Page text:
You might expect that to become more difficult in the rather longer drawn-out dramas of Siegfried and Götterdämmerung, but even though Freyer's vision just gets even more bizarre and detached from reality as the tetralogy progresses, it coalesces extraordinarily well. In contrast to the darkness of the Prologue and First Day Festival opera, Siegfried is initially a little brighter, but there's little that is familiar with the clinical white setting where a cartoon clown Siegfried, in a yellow wig with a horn of hair and one large red ear, lies strapped in a bed. His wears a funnel for a helmet, his Nothüng is a plastic 'light sabre' and he hangs out with a polar bear. Götterdämmerung is always a challenge, but it's here where the value of Freyer's vision comes through, the neon staff turning into a ring, the set all twilight lighting and mirrors, creating an eerie tense atmosphere that feeds right through to the singing performances as well. It's an impressive finale.
Aside from what you might make of the directorial idiosyncrasies, the Mannheim Ring fares very well indeed in terms of musical performance and singing. Dan Ettinger's conducting doesn't deliver a powerhouse Ring - or at least that's not how it comes across in the PCM Stereo mix for the DVD - nor one that is particularly lyrical either. It can feel a little cold and mechanical in places but the orchestra play well, impressively sustaining a consistent tone and rhythm right across all four festival days, building in force towards an intense conclusion in Götterdämmerung. Consistency counts for a lot in the Ring, and it's rare that the major opera houses can maintain the same cast right through the extended period that it takes to perform a Ring cycle. There are fewer Wagnerian A-list names among the Mannheim cast, but it helps considerably that the performers are uniformly good and they remain in the same roles throughout (not that you'd notice visually under all the costumes and make-up).
The strength of the Mannheim Ring rests mainly on a very fine Wotan from Thomas Jesatko. The heavy make-up and turban-like head with its single eye don't make things easy for him, and it's hard to establish any kind of recognisable characterisation under Freyer's stiff direction, but Jesatko holds reliably strong and consistent throughout. Edna Prochnik also deserves credit not only for a fine Fricka, but also for taking on the Valkyrie Schwertleite in Die Walküre and Erda in Siegfried, as well as Waltraude and First Norn in Götterdämmerung. Jürgen Müller isn't the most powerful Siegfried I've ever heard, but he is certainly one of the steadiest I've come across in recent years, more than capable for the huge demands of the role and at times even impressive. He also performs well as a bright and lively Loge in the first two parts. Judith Nėmeth's Brünnhilde is good and really comes into her own in Götterdämmerung when her contribution is really needed.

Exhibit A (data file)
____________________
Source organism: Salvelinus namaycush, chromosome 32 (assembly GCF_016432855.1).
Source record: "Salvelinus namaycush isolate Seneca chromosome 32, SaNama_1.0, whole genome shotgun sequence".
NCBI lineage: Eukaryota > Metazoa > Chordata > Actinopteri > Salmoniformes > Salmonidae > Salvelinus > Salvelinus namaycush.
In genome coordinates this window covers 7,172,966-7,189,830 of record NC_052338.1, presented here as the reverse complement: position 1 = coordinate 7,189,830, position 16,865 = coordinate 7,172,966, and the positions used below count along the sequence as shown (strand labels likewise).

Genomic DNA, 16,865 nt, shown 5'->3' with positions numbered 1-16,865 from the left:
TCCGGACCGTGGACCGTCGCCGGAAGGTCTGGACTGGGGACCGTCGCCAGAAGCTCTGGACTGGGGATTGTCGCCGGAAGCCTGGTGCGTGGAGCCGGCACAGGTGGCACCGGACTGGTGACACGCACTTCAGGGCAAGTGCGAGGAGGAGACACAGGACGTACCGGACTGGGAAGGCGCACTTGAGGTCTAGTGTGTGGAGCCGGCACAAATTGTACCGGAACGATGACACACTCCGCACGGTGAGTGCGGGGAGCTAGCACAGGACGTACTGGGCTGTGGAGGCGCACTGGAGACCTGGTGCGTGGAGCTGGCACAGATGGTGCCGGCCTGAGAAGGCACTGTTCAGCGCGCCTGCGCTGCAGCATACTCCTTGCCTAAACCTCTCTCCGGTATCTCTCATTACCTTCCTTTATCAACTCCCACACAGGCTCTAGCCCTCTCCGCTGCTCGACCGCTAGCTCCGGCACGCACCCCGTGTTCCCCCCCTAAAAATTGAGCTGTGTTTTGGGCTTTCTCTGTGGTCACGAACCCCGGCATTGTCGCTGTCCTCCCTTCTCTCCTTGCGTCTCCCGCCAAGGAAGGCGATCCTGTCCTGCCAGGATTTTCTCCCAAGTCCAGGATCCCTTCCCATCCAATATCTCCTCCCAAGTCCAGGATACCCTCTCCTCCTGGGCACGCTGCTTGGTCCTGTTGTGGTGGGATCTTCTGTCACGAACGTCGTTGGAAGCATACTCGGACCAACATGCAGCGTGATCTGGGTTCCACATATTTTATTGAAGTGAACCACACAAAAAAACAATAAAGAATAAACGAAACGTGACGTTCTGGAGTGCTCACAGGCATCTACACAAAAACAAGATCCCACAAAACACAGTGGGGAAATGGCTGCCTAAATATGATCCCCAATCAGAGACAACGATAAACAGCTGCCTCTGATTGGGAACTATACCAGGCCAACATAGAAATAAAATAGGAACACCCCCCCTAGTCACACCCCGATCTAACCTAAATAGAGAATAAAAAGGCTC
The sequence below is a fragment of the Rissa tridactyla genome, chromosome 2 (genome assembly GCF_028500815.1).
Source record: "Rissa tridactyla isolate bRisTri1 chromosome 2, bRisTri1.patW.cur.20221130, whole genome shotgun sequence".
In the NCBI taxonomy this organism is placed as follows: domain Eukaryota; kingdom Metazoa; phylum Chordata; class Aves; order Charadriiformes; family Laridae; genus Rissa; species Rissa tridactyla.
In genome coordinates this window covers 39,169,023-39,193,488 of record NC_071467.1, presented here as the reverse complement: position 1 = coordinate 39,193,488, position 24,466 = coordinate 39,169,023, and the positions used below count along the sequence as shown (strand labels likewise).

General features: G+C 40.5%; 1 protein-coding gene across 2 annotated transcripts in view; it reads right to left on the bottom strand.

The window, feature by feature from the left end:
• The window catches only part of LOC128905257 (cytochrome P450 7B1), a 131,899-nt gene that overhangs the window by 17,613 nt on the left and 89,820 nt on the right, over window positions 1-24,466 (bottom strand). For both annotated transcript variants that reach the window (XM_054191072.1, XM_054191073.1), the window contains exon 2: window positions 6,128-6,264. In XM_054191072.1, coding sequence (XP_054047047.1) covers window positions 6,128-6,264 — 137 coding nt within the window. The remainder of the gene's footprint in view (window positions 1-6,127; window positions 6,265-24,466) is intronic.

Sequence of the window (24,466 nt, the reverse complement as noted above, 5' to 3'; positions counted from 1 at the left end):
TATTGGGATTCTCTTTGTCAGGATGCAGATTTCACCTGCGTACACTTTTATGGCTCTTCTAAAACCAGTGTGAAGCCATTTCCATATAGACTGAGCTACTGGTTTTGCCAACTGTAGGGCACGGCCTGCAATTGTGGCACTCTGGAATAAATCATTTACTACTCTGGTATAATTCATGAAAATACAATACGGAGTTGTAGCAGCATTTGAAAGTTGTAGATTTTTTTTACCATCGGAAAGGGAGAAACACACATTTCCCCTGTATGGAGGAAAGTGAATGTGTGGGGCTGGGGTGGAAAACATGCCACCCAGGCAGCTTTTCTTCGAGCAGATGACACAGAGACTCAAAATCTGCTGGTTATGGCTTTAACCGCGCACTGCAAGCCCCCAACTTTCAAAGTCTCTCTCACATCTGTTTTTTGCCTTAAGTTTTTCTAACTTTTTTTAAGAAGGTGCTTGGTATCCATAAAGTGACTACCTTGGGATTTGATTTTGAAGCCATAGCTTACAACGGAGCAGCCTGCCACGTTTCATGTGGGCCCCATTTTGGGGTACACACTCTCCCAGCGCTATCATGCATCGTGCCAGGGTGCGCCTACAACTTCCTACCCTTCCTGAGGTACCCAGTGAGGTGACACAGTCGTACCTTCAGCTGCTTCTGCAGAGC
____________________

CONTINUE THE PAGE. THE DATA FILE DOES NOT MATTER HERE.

You couldn't really find fault with the rest of the cast, all of them contributing to a uniformly well-sung Ring without any significant weak elements, which is not something you can say about many Ring cycles even in the major opera houses. Manfred Hemm's Hunding is authoritative in Die Walküre, and Heike Wessels is also impressive as Sieglinde here. Christoph Stephinger's treacherous Hagen is wonderfully enigmatic, lending much to the successful tone that is established in the concluding part of the Ring.
The Mannheim Der Ring des Nibelungen is released on DVD by Arthaus Musik, but with only German subtitles provided it is apparently only for the home market. The box set contains all four operas in individual cases. The set contains seven DVDs, one for Das Rheingold, two discs for each of the others. The video quality is not quite the High-Definition level you might be used to on Blu-ray, a little grainy and lacking in definition on the darkened stage, but it's clear and free from any troubling encoding issues. It's difficult nonetheless to really capture the scale and colour of Freyer's visual extravaganza on a small screen, but despite having the most complicated stage arrangement, I thought Götterdämmerung looked and sounded the best. The audio tracks are PCM stereo only, but well mixed to balance the singing and orchestration.
The packaging on the DVD indicates that the encoding is in the European PAL format rather than the more universal NTSC, so the Mannheim Ring might not be suitable for viewing on older televisions in the USA. Should you be inclined however to experience this unique production, the DVDs are not region coded and the libretto of the Ring is freely available on the internet, so don't let the lack of English subtitles put you off.